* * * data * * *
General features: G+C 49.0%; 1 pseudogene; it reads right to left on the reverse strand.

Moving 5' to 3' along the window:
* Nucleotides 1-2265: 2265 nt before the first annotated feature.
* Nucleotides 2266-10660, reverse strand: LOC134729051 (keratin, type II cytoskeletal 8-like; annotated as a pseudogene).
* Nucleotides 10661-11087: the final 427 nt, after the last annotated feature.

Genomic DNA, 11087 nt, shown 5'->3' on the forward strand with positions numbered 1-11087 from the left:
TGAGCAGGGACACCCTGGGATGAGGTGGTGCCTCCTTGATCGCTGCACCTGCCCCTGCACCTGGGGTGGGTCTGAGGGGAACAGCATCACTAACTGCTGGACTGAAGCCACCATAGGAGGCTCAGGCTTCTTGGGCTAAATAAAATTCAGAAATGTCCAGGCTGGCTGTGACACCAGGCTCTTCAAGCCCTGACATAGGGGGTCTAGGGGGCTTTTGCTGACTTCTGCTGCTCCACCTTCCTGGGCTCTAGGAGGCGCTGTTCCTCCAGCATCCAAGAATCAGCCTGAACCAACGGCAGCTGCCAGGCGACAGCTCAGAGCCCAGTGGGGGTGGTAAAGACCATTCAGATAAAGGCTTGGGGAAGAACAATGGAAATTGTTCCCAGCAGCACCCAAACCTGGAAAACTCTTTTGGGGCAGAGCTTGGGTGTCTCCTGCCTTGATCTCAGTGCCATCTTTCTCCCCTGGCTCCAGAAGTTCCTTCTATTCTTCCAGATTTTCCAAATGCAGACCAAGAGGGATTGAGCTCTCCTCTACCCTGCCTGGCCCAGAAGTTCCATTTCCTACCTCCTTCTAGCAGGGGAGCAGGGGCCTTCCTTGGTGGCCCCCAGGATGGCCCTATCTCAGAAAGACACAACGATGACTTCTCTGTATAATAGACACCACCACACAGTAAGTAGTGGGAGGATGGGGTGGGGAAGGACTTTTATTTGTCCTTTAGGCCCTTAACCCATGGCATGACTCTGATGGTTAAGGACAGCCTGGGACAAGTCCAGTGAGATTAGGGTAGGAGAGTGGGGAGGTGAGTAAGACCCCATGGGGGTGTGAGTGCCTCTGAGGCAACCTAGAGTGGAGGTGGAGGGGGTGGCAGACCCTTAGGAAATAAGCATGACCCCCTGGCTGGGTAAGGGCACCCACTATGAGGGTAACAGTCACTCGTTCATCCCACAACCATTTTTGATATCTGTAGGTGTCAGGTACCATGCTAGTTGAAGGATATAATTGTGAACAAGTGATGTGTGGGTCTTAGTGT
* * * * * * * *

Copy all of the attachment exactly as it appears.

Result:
General features: G+C 49.0%; 1 pseudogene; it reads right to left on the reverse strand.

Moving 5' to 3' along the window:
* Nucleotides 1-2265: 2265 nt before the first annotated feature.
* Nucleotides 2266-10660, reverse strand: LOC134729051 (keratin, type II cytoskeletal 8-like; annotated as a pseudogene).
* Nucleotides 10661-11087: the final 427 nt, after the last annotated feature.

Genomic DNA, 11087 nt, shown 5'->3' on the forward strand with positions numbered 1-11087 from the left:
TGAGCAGGGACACCCTGGGATGAGGTGGTGCCTCCTTGATCGCTGCACCTGCCCCTGCACCTGGGGTGGGTCTGAGGGGAACAGCATCACTAACTGCTGGACTGAAGCCACCATAGGAGGCTCAGGCTTCTTGGGCTAAATAAAATTCAGAAATGTCCAGGCTGGCTGTGACACCAGGCTCTTCAAGCCCTGACATAGGGGGTCTAGGGGGCTTTTGCTGACTTCTGCTGCTCCACCTTCCTGGGCTCTAGGAGGCGCTGTTCCTCCAGCATCCAAGAATCAGCCTGAACCAACGGCAGCTGCCAGGCGACAGCTCAGAGCCCAGTGGGGGTGGTAAAGACCATTCAGATAAAGGCTTGGGGAAGAACAATGGAAATTGTTCCCAGCAGCACCCAAACCTGGAAAACTCTTTTGGGGCAGAGCTTGGGTGTCTCCTGCCTTGATCTCAGTGCCATCTTTCTCCCCTGGCTCCAGAAGTTCCTTCTATTCTTCCAGATTTTCCAAATGCAGACCAAGAGGGATTGAGCTCTCCTCTACCCTGCCTGGCCCAGAAGTTCCATTTCCTACCTCCTTCTAGCAGGGGAGCAGGGGCCTTCCTTGGTGGCCCCCAGGATGGCCCTATCTCAGAAAGACACAACGATGACTTCTCTGTATAATAGACACCACCACACAGTAAGTAGTGGGAGGATGGGGTGGGGAAGGACTTTTATTTGTCCTTTAGGCCCTTAACCCATGGCATGACTCTGATGGTTAAGGACAGCCTGGGACAAGTCCAGTGAGATTAGGGTAGGAGAGTGGGGAGGTGAGTAAGACCCCATGGGGGTGTGAGTGCCTCTGAGGCAACCTAGAGTGGAGGTGGAGGGGGTGGCAGACCCTTAGGAAATAAGCATGACCCCCTGGCTGGGTAAGGGCACCCACTATGAGGGTAACAGTCACTCGTTCATCCCACAACCATTTTTGATATCTGTAGGTGTCAGGTACCATGCTAGTTGAAGGATATAATTGTGAACAAGTGATGTGTGGGTCTTAGTGT